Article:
- Here are the headlines on Monday, October 26
‘Circuit-breaker’ could limit damage to economy
A former Bank of England policymaker has said a nationwide ‘circuit-breaker’ could cause less damage to the UK economy than prolonged local coronavirus lockdowns.
Martin Weale, who served a six-year stint on the Monetary Policy Committee (MPC) in the wake of the financial crisis, said a short national lockdown may limit the hit to the economy.
He warned the current path of restrictions would see the recovery pull back sharply in the fourth quarter – with another contraction ‘certainly possible’ by the end of the year if more areas are placed in lockdown.
Thousands more braced for toughest coronavirus controls
Hundreds of thousands more people are preparing for the imposition of toughest coronavirus restrictions as talks continue between the government and local leaders.
Parts of Nottinghamshire look set to be the next to enter the highest Tier 3 alert level in England after discussions carried on through the weekend.
Local politicians have indicated that they expect the new measures could come into force as early as Wednesday.
Recruitment drive launched for MOT testers
Hundreds of MOT testers and vehicle technicians are being recruited by Halfords Autocentres amid an increase in the used car market.
The company is creating more than 250 jobs after seeing MOT bookings almost double in recent months.
MOT testing was paused as a result of the virus crisis, leading to a huge backlog and the demand has also grown as many people seek alternatives to public transport, said Halfords.
Shoppers realise they do not need to stockpile
The prospect of lockdown measures being ratcheted up has not been mirrored by new spikes in supermarket spending, analysis suggests.
Nationwide Building Society looked at its debit card data to shed light on spending trends and said that spending in supermarkets has remained generally up compared with a year ago and just before the lockdown in March.
Its debit card data shows there were no sudden or marked weekly spikes across the period of August 10 to October 4, despite the prospect of potential further lockdown measures at that time.
600 ATMs set to go as Post Office announces £16m investment
The Post Office has announced a £16m investment that will result in it owning and operating around 1,400 free-to-use cash ATMs.
But the move will also mean there are around 600 fewer free-to-use cash machines at post offices than there are currently.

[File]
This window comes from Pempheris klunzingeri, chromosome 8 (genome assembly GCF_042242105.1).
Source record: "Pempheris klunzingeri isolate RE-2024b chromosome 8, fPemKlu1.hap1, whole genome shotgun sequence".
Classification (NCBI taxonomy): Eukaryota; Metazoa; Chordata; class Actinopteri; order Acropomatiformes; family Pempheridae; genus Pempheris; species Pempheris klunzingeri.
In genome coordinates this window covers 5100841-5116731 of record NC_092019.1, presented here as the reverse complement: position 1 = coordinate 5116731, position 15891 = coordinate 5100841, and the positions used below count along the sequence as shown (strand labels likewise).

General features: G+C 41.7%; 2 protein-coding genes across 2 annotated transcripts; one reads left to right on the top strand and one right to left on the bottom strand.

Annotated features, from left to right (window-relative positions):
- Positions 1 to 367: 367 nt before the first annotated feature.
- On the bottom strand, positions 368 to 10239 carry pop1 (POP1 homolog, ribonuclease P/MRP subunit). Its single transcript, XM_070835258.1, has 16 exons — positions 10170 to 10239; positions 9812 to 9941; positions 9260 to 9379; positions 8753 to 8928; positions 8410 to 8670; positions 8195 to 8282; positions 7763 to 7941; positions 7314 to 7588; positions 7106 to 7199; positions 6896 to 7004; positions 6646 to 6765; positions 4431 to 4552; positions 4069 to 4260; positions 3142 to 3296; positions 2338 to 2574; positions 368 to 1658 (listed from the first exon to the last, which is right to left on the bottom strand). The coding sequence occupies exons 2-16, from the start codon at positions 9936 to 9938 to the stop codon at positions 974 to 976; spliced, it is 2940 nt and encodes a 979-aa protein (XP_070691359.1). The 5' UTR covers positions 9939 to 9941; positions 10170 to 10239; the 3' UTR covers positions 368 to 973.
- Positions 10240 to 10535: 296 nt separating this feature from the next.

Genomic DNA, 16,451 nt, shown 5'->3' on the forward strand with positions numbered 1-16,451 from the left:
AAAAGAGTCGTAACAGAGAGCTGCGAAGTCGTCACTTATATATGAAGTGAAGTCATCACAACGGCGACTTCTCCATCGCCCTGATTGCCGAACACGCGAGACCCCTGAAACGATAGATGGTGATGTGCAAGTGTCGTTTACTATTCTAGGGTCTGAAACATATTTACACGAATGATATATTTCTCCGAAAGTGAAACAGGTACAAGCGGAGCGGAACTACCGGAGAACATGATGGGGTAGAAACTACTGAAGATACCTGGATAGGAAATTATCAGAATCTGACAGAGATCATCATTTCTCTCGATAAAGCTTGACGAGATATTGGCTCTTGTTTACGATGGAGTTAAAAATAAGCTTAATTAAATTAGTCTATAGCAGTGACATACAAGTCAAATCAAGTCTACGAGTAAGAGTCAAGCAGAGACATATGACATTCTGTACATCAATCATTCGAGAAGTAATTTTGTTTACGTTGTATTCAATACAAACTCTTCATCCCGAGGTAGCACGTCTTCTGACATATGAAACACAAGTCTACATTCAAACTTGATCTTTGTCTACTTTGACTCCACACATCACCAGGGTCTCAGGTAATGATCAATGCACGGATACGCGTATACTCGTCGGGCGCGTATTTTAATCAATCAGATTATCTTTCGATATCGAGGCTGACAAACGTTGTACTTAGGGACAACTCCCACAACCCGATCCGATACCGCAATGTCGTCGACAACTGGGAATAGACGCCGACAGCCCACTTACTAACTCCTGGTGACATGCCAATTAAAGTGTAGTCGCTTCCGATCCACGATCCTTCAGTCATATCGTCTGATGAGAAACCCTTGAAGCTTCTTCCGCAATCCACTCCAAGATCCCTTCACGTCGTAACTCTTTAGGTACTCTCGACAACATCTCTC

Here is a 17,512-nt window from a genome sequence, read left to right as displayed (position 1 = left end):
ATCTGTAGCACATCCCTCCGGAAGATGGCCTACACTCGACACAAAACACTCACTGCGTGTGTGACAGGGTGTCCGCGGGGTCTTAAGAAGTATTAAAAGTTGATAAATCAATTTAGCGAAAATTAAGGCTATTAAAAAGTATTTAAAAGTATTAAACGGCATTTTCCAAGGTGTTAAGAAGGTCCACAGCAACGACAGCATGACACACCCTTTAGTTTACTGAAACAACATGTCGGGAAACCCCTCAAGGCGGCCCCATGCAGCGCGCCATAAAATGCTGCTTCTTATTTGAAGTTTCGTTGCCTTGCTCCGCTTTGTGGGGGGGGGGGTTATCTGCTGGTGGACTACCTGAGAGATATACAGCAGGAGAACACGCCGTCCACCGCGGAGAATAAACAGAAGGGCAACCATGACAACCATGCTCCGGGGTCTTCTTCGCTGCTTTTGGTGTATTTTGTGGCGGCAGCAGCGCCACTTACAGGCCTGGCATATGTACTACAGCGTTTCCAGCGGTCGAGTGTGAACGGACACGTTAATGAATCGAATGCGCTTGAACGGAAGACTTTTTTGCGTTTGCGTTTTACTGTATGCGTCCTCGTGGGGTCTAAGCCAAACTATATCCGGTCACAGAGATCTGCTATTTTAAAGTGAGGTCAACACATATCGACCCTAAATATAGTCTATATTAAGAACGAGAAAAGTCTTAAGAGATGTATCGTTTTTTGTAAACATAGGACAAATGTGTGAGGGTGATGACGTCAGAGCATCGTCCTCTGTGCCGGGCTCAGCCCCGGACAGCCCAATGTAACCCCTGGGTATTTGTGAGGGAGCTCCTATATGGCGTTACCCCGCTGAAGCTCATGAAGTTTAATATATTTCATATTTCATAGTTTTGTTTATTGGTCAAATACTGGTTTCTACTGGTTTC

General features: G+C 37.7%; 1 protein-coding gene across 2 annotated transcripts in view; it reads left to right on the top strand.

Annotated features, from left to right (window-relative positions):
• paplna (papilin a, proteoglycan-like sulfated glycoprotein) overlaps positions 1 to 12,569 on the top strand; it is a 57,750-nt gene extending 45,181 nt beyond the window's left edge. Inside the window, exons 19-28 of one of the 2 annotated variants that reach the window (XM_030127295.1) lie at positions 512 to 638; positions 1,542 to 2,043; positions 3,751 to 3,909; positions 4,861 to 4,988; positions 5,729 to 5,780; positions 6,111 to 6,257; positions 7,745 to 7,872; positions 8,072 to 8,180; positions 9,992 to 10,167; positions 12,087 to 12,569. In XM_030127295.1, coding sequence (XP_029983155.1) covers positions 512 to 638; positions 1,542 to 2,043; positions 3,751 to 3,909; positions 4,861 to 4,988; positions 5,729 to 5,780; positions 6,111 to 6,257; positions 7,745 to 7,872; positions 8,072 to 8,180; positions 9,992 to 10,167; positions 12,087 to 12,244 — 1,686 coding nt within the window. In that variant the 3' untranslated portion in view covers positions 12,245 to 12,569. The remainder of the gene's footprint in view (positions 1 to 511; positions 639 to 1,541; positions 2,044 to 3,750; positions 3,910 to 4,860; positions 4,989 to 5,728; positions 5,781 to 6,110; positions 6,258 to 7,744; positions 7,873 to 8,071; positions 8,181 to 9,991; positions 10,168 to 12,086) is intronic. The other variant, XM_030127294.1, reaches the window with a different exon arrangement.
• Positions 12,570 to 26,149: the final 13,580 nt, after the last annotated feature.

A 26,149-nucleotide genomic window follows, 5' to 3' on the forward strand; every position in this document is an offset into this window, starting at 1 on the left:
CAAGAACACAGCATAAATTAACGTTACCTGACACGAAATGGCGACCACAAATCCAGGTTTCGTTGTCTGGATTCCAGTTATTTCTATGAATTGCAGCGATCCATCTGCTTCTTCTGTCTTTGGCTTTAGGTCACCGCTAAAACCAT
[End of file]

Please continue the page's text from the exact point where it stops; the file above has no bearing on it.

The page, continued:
Cost of household items could soar in event of no-deal Brexit
Import costs for everyday items could rise by around a third in the event of a no-deal Brexit, making the household shopping basket ‘much more expensive’, a major UK business group has warned.
The cost of moving goods could also rise due to tariffs and restrictions on lorry numbers, Logistics UK said.
David Wells, chief executive of the organisation previously known as the Freight Transport Association, urged the government to keep working towards a deal, saying a no-deal scenario could drive inflation up as a result of the rise in prices for imported goods.
EU-UK trade talks continue as Barnier stays on in London
Talks between Britain and the EU on a post-Brexit trade deal are continuing in London after Michel Barnier delayed his return to Brussels.
The EU’s chief negotiator is expected to remain in the UK until Wednesday to carry on intensive discussions with his British counterpart Lord Frost.
Northern Ireland Secretary Brandon Lewis said the move was a ‘very good sign’ that the talks were progressing and added that there was ‘a good chance we can get a deal’.
Eight in 10 people unsure of redundancy rights
More than eight in 10 people (84 per cent) are not confident about their rights during the redundancy process, research has found.
The study for Citizens Advice Scotland (CAS) found that almost four in 10 (39 per cent) people in work or on furlough are worried about the security of their job in the next 12 months.
CAS has launched a redundancy rights campaign encouraging people to find out about their rights as a tidal wave of job losses approach amid the Covid-19 pandemic.
Armed forces storm oil tanker and detain stowaways
Seven people have been detained after British armed forces stormed an oil tanker off the Isle of Wight following a suspected hijacking by stowaways.
The raid, carried out by members of the Special Boat Service (SBS), was authorised by Defence Secretary Ben Wallace and Home Secretary Priti Patel last night after a tense 10-hour stand-off.
Hampshire Police said they were alerted to concerns over the welfare of the crew of the 228-metre long Nave Andromeda soon after 10am on Sunday as the ship headed towards Southampton, having set sail from Lagos in Nigeria.
Strong winds and rain
The BBC says showers, cloud and north-westerly breezes will affect most parts of the country today. Later, skies will mostly clear for Wales, N Ireland and southern England, but showers will linger in Scotland.
Tonight, skies will mostly clear as rain and cloud ebbs away to the east. Winds will ease, especially to the north.
Tomorrow, a band of rain will pass across the British Isles from the south-west, affecting much of Britain in the afternoon. This will mostly clear to sunny spells and the odd shower but it will be windy.